Skimmers are small devices that can read a credit or debit card and capture the information on the card for scam artists. They may be installed on an ATM or a gas pump or any other device into which you directly swipe your credit card or debit card. They may also be used as a portable device by a criminal clerk or waiter who takes your card and not only runs it for the legitimate charge for whatever you are purchasing, but also runs it through the skimmer to capture the information to steal access to your credit card or debit card.
As much as possible, when giving your credit or debit card to a clerk or waiter, watch the card to make sure that it is not swiped through a skimmer as well as through the legitimate credit card processing machine. Many restaurants now bring the card processing apparatus to you at your table to avoid this type of criminal activity.
And while you are at it, you should consider using your debit card less because unlike a credit card, the laws that protect you in the event of fraudulent use of the card are greatly limited. While your liability for fraudulent use of your credit card is limited by law to no more than fifty dollars, your potential liability for fraudulent use of your debit card that you do not catch in a timely fashion could be the emptying of the checking account to which your debit card is attached.
Using an ATM is a very convenient way to access your bank account. Unfortunately, it is also a very convenient way for scam artists to access your bank account as well, often with your assistance.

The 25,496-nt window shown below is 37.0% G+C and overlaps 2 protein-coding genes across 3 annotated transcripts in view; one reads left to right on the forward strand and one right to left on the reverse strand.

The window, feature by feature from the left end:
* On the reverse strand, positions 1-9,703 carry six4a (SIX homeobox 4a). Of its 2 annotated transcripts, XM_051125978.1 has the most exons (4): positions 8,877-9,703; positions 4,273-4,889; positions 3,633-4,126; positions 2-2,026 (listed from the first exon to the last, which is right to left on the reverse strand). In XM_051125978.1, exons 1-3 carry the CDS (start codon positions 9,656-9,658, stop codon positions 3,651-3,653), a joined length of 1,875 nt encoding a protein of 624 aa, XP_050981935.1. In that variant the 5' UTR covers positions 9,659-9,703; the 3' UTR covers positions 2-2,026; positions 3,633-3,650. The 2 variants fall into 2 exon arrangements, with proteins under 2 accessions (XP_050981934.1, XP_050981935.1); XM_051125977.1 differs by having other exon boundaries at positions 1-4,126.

The primary way ATM’s are compromised is through the use of a small device called a “skimmer” which fits over the slot where you put your bank card. The skimmer reads the information embedded in your card, which is half the battle to accessing your account. Often criminals will install cameras by the ATM to read your PIN as you input it into the ATM. These cameras may even appear to be the security cameras used your bank. Other times they may even install a keyboard over the regular keyboard to capture your PIN.
Always check an ATM before using it to see if it appears to have been tampered with and when you input your PIN, shield the keyboard from any cameras or prying eyes.
Social Security like all complex federal programs is ripe for scammers taking advantage of people’s confusion. Whether it is someone contacting you by telephone purporting to be from the Social Security Administration to confirm your Social Security number and your bank account number for direct deposit of your Social Security check to someone telling you that they can get back all of your contributions to Social Security on your behalf in one check to someone telling you that you need to provide information to them to be eligible for Cost of Living Adjustments, the end result is the same, you get scammed, lose money and become the victim of identity theft.
Never give your personal information to someone whom you have not called and are not sure who they are. If you think a call may be legitimate (and it won’t be if they are looking to confirm your direct deposit information), just call Social Security at a number you know is accurate. As for getting all of your contributions in one lump sum, it is a total scam. The law does not provide for such a payment. And you never have to apply or provide any information to anyone to get your Cost of Living Adjustment. The increase is automatic.